While sociology has much in common with research that is done in other scientific disciplines, there appear to be some eccentricities involved in publishing sociological research. Based upon my personal experiences as a sociologist and a review of the literature, I identify several areas of concern. These include an overemphasis on quantitative techniques, articles that are needlessly long, lack of writing for the popular press, and an emphasis on research at the expense of teaching. I suggest solutions that, if implemented, have the potential to result in a greater number of opportunities for sociological studies to be published as well as to renew interest among students and non-sociologists in the subject matter. It is hoped that it will stimulate scholars to conduct higher quality and practical research as well.
The state of the sociological discipline has been evaluated in recent years (Weeber 2006). Certain areas have been identified as problematic and discussed extensively. For example, it has been suggested that the future of the discipline is in jeopardy because it is fragmented and in a state of disarray (Denzin 1997; Smelser 1999). Other problems include departmental closings and a lack of attention to applied research (Durant 1995; Knottnerus and Maguire 1995). Limited attention has been devoted to the issues associated with publishing research in sociology (Dean 1989; Glenn 1989; Orum 1990).
Research is central to the mission of academics. Part of the mission of the university is to discover and accumulate new knowledge. There is no getting around publishing for advancement in the academic profession. In the academic community, much of a scholar's reputation is dependent upon the publication of his or her research in journal articles and books (Clemens et al. 1995). The ability to publish research consistently enhances one's prestige and is a key factor in determining where one's employment will be within the prestige hierarchy of the discipline (Baldi 1995; Jacobs 1999; Stack 1994). Departments are also ranked according to the number of articles and books their faculty produce (Keith and Babchuk 1998). A greater number of publications leads to greater scholarly prestige.
One aspect of the modern publishing process that is problematic is the emphasis on quantity. Indeed, the tendency is to evaluate scholars on how much they produce rather than using the quality of the work as a standard. Much of this can be attributed to the fact that the university has tried to emulate the modern corporation in this regard, attempting to run academic institutions as business enterprises with the resultant 'productivity model' emerging as a byproduct. Just as universities have been referred to as educational factories that manufacture or produce college graduates, faculty are also viewed somewhat mechanistically as machines that serve to 'crank out' research. In this day and age scholars are to a great extent evaluated by the number of publications they have, which is utilized as a measure of how 'productive' they have been. One's worth is determined by how much he or she has produced.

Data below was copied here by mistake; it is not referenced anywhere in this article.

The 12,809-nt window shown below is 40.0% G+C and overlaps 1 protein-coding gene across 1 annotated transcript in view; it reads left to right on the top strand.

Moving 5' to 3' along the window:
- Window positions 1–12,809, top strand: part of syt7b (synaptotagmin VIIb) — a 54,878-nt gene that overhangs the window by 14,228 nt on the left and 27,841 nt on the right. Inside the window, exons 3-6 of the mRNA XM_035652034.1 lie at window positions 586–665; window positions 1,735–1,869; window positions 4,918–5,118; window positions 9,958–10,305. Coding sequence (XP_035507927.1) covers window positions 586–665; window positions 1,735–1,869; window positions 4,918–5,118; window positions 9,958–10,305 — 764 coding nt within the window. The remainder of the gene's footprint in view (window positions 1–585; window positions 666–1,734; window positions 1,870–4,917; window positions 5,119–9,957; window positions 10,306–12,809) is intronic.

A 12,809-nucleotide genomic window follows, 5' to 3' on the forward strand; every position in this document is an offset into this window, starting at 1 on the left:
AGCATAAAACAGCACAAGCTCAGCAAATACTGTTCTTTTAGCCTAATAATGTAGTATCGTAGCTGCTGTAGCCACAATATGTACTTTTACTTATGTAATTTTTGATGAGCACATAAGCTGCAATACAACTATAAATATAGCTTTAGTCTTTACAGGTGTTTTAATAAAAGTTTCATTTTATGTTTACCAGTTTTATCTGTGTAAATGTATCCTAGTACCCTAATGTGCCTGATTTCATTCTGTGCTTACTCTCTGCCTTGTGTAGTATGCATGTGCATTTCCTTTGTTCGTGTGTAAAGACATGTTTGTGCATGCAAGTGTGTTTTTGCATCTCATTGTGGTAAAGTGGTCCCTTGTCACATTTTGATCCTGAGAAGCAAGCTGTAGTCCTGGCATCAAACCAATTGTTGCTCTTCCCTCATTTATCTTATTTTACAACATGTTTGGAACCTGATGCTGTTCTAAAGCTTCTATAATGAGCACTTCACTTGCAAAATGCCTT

The publish or perish imperative holds for sociology no less than it does for other academic disciplines (Francis and Pratto 1982). Like their counterparts in other disciplines, sociologists are expected to be productive scholars (Kain 2006). In order to secure tenure and promotions, scholars must publish research, get good teaching evaluations, and contribute service to the university (Price and Cotton 2006). And, the process now begins for individuals early in their graduate school experience. While discussing the changing nature of the role of research in academe, a former professor of mine related that in order to simply obtain an interview for a faculty position in sociology now, one must accomplish and produce a volume of scholarly activity that would have been sufficient to secure tenure twenty years ago. …